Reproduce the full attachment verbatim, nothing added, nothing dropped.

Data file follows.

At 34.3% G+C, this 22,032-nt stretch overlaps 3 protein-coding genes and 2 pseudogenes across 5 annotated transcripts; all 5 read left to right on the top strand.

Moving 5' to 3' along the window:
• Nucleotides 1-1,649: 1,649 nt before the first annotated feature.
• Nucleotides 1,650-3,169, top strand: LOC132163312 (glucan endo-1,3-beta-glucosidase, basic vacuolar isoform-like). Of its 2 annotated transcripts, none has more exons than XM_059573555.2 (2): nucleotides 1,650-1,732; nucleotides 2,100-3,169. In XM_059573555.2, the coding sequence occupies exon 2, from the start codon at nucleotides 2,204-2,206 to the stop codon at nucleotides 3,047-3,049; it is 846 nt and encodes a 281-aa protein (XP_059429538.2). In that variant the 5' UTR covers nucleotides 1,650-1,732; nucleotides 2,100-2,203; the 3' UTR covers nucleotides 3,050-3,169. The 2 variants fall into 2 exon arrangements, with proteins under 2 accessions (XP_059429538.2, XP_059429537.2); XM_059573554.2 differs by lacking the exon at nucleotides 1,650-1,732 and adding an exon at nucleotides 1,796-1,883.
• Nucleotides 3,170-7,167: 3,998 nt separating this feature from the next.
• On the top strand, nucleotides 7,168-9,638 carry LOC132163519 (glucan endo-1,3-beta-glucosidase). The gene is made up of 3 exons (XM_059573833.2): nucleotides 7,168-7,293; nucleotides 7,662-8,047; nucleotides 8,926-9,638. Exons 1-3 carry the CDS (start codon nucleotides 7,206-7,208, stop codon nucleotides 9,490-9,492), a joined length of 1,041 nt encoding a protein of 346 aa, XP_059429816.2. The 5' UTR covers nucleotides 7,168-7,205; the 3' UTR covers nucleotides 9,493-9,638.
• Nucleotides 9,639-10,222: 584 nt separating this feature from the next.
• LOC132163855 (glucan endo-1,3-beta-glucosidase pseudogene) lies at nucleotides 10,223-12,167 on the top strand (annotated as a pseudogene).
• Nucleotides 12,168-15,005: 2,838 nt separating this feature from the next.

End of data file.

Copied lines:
At 34.3% G+C, this 22,032-nt stretch overlaps 3 protein-coding genes and 2 pseudogenes across 5 annotated transcripts; all 5 read left to right on the top strand.

Moving 5' to 3' along the window:
• Nucleotides 1-1,649: 1,649 nt before the first annotated feature.
• Nucleotides 1,650-3,169, top strand: LOC132163312 (glucan endo-1,3-beta-glucosidase, basic vacuolar isoform-like). Of its 2 annotated transcripts, none has more exons than XM_059573555.2 (2): nucleotides 1,650-1,732; nucleotides 2,100-3,169. In XM_059573555.2, the coding sequence occupies exon 2, from the start codon at nucleotides 2,204-2,206 to the stop codon at nucleotides 3,047-3,049; it is 846 nt and encodes a 281-aa protein (XP_059429538.2). In that variant the 5' UTR covers nucleotides 1,650-1,732; nucleotides 2,100-2,203; the 3' UTR covers nucleotides 3,050-3,169. The 2 variants fall into 2 exon arrangements, with proteins under 2 accessions (XP_059429538.2, XP_059429537.2); XM_059573554.2 differs by lacking the exon at nucleotides 1,650-1,732 and adding an exon at nucleotides 1,796-1,883.
• Nucleotides 3,170-7,167: 3,998 nt separating this feature from the next.
• On the top strand, nucleotides 7,168-9,638 carry LOC132163519 (glucan endo-1,3-beta-glucosidase). The gene is made up of 3 exons (XM_059573833.2): nucleotides 7,168-7,293; nucleotides 7,662-8,047; nucleotides 8,926-9,638. Exons 1-3 carry the CDS (start codon nucleotides 7,206-7,208, stop codon nucleotides 9,490-9,492), a joined length of 1,041 nt encoding a protein of 346 aa, XP_059429816.2. The 5' UTR covers nucleotides 7,168-7,205; the 3' UTR covers nucleotides 9,493-9,638.
• Nucleotides 9,639-10,222: 584 nt separating this feature from the next.
• LOC132163855 (glucan endo-1,3-beta-glucosidase pseudogene) lies at nucleotides 10,223-12,167 on the top strand (annotated as a pseudogene).
• Nucleotides 12,168-15,005: 2,838 nt separating this feature from the next.